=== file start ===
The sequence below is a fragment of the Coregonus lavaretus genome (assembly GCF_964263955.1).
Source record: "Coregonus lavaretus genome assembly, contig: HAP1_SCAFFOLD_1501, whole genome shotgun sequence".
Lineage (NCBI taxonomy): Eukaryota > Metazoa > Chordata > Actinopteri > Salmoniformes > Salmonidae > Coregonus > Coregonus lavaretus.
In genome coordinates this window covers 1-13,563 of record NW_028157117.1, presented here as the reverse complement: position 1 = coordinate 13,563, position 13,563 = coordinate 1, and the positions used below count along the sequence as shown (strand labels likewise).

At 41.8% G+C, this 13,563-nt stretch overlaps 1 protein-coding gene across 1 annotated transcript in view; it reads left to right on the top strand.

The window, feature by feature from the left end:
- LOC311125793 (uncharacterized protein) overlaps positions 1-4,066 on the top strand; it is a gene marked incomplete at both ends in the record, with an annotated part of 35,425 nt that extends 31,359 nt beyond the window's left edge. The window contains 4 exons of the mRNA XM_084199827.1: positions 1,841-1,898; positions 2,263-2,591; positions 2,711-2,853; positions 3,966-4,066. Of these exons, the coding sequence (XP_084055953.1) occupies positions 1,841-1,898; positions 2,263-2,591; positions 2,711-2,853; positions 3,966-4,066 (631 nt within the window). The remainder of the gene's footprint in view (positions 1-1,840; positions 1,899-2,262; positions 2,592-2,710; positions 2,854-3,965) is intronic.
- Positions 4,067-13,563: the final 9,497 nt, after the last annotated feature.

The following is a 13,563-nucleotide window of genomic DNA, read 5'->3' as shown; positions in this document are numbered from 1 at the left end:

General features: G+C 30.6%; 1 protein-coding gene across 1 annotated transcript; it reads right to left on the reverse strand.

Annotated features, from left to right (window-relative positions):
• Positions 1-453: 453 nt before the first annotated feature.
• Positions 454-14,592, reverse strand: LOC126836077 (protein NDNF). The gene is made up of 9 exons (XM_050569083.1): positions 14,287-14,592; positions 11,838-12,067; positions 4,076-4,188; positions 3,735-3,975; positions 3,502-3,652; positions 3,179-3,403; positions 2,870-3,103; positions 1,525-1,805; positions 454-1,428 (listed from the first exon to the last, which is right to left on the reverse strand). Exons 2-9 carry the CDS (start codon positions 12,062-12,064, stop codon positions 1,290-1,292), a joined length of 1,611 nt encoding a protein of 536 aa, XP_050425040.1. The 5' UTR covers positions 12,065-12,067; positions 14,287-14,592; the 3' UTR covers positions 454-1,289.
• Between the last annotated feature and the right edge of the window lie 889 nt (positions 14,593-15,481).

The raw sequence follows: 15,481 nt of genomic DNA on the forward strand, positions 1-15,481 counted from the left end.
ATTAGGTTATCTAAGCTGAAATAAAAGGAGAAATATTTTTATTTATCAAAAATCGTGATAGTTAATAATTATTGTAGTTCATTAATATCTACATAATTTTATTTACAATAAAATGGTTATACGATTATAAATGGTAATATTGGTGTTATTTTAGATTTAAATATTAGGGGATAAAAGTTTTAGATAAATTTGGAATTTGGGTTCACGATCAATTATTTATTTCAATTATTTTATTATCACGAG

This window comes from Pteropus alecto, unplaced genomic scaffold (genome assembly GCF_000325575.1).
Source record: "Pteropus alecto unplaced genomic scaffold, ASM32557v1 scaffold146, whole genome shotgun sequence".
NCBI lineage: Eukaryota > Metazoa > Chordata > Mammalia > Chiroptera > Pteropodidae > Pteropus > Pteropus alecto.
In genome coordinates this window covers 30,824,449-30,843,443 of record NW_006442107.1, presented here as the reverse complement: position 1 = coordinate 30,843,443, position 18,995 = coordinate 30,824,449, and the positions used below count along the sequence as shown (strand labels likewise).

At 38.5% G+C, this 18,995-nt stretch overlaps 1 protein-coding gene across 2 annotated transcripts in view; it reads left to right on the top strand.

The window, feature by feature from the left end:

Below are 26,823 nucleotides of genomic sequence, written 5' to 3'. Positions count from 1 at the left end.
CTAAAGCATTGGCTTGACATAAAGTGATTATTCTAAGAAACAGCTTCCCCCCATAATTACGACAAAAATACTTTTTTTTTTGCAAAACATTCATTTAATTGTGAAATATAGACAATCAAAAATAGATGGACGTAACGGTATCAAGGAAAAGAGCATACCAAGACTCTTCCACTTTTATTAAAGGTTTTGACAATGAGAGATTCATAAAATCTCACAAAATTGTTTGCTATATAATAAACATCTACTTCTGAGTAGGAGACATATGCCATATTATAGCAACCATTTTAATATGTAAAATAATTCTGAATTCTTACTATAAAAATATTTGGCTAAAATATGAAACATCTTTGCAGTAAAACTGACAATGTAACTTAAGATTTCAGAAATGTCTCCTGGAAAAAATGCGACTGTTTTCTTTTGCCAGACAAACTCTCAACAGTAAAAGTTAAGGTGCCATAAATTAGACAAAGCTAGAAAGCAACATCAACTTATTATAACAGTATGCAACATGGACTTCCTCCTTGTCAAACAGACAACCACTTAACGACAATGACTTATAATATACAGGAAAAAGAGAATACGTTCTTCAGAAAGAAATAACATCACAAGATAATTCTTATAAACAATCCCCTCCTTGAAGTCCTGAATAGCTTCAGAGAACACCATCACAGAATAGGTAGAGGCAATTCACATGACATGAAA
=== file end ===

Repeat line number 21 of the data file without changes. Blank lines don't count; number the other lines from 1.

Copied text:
At 38.5% G+C, this 18,995-nt stretch overlaps 1 protein-coding gene across 2 annotated transcripts in view; it reads left to right on the top strand.